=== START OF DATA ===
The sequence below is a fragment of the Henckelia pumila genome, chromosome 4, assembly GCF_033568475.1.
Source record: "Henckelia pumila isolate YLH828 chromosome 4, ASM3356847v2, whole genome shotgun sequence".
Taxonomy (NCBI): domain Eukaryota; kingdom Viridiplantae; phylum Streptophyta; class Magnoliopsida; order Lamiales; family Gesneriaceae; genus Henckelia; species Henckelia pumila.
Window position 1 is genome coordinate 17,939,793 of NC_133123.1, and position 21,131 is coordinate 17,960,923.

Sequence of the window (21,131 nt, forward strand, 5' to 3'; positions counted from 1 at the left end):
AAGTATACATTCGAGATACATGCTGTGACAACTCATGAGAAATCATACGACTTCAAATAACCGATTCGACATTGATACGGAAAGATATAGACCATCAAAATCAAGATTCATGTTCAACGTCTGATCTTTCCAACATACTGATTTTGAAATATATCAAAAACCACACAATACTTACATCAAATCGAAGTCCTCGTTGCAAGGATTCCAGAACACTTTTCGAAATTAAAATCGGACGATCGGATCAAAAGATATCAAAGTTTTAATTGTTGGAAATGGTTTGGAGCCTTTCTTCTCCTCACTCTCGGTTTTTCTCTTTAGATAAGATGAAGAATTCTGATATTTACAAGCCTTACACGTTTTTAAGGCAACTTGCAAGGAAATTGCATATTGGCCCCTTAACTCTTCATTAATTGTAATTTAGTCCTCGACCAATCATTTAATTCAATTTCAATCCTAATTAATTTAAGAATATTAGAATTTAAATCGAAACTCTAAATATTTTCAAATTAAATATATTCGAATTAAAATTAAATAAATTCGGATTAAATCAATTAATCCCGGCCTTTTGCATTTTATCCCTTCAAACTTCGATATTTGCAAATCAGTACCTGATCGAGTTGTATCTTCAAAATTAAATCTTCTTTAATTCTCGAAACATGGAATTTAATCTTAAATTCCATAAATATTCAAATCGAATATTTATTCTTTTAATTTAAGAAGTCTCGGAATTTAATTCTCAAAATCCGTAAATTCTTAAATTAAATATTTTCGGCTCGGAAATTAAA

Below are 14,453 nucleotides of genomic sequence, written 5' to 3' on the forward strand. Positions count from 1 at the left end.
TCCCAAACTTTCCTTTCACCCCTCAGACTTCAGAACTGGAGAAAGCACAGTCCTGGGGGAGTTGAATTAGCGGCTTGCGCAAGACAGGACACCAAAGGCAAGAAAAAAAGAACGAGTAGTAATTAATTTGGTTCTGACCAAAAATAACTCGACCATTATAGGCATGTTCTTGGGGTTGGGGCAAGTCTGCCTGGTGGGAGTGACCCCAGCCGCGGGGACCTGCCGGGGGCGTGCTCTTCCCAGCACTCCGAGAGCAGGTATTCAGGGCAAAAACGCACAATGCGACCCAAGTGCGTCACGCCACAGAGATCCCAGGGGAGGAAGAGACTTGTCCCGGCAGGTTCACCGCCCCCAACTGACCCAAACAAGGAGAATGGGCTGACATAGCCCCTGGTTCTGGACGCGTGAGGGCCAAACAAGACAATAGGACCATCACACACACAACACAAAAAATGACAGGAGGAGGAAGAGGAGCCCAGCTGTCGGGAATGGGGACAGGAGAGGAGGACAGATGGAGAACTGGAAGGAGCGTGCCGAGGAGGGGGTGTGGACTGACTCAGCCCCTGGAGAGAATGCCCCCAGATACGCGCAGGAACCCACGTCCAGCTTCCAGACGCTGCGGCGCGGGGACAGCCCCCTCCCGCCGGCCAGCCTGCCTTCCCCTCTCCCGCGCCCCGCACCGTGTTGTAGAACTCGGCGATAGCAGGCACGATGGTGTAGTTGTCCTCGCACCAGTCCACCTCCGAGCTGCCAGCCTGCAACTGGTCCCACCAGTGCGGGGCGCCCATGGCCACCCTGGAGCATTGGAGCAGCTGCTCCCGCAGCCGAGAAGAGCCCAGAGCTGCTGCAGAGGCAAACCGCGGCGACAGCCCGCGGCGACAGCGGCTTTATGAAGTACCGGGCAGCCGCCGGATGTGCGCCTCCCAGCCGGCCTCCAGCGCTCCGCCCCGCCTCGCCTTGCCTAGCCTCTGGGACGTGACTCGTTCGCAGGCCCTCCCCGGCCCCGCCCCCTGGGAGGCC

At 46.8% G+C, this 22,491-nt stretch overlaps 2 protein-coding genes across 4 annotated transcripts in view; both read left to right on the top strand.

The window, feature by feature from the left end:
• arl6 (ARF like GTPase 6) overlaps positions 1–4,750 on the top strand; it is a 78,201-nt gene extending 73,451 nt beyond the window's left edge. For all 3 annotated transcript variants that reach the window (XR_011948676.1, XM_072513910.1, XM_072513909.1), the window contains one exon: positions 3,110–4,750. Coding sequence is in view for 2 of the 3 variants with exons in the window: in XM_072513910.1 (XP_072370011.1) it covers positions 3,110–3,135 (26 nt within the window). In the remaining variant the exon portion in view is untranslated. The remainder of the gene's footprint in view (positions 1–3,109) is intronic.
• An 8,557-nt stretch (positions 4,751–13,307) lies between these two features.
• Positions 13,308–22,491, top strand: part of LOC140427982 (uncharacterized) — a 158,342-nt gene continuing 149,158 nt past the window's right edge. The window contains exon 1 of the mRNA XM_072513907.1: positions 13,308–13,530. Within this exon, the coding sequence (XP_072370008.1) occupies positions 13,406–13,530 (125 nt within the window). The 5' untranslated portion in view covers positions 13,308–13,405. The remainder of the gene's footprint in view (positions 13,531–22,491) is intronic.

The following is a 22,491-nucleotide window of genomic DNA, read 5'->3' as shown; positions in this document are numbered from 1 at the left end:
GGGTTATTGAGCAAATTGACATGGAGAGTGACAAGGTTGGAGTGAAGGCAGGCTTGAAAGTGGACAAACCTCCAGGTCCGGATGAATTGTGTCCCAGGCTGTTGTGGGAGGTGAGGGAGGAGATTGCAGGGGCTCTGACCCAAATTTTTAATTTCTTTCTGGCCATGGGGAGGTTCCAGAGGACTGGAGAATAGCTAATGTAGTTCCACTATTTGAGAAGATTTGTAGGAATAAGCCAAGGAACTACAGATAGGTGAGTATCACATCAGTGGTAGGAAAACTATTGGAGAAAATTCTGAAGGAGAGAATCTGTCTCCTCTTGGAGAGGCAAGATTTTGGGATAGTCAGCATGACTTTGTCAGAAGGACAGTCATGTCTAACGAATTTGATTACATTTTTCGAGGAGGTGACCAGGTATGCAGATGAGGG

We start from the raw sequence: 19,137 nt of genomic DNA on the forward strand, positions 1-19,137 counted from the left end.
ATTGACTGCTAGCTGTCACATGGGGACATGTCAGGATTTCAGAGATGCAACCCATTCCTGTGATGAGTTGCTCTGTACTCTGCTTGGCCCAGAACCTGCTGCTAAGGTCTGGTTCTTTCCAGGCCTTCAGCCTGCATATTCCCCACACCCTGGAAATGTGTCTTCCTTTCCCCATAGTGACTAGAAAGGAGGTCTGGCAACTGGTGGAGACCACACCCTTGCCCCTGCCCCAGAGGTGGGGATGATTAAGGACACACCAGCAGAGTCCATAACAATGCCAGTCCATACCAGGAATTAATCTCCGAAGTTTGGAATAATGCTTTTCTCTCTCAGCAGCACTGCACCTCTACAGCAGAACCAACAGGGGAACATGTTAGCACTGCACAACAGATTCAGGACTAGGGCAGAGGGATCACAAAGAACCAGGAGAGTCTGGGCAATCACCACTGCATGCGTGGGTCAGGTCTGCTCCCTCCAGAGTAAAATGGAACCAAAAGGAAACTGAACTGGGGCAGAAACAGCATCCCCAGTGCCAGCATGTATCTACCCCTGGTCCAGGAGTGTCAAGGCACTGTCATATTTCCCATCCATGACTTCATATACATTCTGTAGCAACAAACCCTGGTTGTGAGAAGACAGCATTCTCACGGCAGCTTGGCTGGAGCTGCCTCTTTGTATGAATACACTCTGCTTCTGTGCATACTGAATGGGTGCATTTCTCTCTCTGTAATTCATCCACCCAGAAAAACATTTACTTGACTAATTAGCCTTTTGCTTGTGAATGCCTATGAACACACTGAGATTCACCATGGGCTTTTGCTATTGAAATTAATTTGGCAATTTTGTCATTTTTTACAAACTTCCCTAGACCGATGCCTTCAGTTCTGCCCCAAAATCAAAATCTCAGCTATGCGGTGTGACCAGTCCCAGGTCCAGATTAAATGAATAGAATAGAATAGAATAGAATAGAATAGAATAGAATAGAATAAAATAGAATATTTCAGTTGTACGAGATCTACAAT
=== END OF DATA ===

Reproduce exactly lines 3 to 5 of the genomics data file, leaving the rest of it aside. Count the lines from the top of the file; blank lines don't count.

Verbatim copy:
Taxonomy (NCBI): domain Eukaryota; kingdom Viridiplantae; phylum Streptophyta; class Magnoliopsida; order Lamiales; family Gesneriaceae; genus Henckelia; species Henckelia pumila.
Window position 1 is genome coordinate 17,939,793 of NC_133123.1, and position 21,131 is coordinate 17,960,923.

Sequence of the window (21,131 nt, forward strand, 5' to 3'; positions counted from 1 at the left end):